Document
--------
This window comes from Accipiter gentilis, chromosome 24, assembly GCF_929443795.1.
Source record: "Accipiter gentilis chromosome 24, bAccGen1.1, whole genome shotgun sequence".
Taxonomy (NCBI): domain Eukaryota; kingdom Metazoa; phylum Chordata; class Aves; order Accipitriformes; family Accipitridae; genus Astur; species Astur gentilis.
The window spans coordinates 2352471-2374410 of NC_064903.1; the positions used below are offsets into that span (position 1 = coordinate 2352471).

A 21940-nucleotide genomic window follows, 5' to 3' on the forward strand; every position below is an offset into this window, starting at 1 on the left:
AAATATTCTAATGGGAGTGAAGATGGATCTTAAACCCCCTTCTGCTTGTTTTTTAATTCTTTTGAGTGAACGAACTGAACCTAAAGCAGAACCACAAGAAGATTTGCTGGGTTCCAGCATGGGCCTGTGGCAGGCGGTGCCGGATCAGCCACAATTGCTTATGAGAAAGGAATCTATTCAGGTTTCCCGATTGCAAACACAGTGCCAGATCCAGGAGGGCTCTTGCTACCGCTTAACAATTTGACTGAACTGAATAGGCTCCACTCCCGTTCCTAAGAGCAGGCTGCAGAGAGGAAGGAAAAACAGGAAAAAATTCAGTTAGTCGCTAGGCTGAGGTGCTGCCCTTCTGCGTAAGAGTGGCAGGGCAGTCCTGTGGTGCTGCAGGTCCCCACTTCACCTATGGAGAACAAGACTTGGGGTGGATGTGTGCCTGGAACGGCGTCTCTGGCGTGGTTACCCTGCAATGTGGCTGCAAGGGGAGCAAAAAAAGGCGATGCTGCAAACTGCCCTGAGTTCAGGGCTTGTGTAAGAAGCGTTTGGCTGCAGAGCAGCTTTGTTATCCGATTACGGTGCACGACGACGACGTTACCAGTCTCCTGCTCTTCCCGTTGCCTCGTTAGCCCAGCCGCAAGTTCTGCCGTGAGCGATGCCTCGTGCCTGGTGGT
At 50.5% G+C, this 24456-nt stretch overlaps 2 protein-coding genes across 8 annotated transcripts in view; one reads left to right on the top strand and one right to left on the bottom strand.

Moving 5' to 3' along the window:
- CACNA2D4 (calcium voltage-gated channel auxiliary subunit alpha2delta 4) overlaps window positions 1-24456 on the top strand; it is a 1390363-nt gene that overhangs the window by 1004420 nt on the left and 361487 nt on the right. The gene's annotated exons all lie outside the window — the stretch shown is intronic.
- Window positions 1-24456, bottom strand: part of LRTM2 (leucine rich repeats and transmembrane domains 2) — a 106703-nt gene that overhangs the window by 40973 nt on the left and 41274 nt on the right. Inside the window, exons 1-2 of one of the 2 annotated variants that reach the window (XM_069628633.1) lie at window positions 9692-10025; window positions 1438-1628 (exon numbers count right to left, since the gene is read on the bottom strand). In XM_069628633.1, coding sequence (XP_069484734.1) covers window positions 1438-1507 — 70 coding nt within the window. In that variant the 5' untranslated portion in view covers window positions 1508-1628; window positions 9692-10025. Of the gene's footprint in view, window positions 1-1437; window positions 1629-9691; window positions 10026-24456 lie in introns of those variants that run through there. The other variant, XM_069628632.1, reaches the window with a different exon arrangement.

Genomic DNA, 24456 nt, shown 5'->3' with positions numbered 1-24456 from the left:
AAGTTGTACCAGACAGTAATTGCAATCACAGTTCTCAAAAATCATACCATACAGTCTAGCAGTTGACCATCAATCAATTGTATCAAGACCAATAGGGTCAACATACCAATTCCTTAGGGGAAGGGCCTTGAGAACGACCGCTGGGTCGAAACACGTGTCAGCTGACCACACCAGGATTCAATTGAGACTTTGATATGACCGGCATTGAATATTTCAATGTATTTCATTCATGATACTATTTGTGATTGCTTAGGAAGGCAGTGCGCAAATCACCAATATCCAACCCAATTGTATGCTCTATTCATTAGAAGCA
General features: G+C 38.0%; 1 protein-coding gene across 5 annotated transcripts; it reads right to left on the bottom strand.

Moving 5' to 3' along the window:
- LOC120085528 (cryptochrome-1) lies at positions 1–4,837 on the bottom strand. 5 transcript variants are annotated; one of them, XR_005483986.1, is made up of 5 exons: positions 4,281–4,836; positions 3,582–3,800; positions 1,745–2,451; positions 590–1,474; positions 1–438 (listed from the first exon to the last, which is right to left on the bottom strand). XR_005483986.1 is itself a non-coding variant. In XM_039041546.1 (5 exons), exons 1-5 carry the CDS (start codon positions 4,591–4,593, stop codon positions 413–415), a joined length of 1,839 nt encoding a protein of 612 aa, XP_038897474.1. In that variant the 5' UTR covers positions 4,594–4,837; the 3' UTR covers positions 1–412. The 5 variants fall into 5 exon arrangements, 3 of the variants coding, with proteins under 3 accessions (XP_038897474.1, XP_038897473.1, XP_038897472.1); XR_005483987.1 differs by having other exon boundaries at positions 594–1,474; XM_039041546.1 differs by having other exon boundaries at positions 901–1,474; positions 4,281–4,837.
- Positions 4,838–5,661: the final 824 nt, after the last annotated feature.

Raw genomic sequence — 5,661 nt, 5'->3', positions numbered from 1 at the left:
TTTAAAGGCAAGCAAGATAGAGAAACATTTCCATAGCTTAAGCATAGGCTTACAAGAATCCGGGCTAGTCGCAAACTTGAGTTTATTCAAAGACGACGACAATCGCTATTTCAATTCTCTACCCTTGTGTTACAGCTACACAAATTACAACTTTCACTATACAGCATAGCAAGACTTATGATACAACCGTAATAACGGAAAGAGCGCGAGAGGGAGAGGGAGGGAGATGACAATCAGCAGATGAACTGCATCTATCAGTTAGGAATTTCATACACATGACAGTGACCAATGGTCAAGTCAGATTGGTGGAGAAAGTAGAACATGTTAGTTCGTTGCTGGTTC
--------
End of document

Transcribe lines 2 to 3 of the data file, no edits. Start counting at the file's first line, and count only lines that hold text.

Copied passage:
Source record: "Accipiter gentilis chromosome 24, bAccGen1.1, whole genome shotgun sequence".
Taxonomy (NCBI): domain Eukaryota; kingdom Metazoa; phylum Chordata; class Aves; order Accipitriformes; family Accipitridae; genus Astur; species Astur gentilis.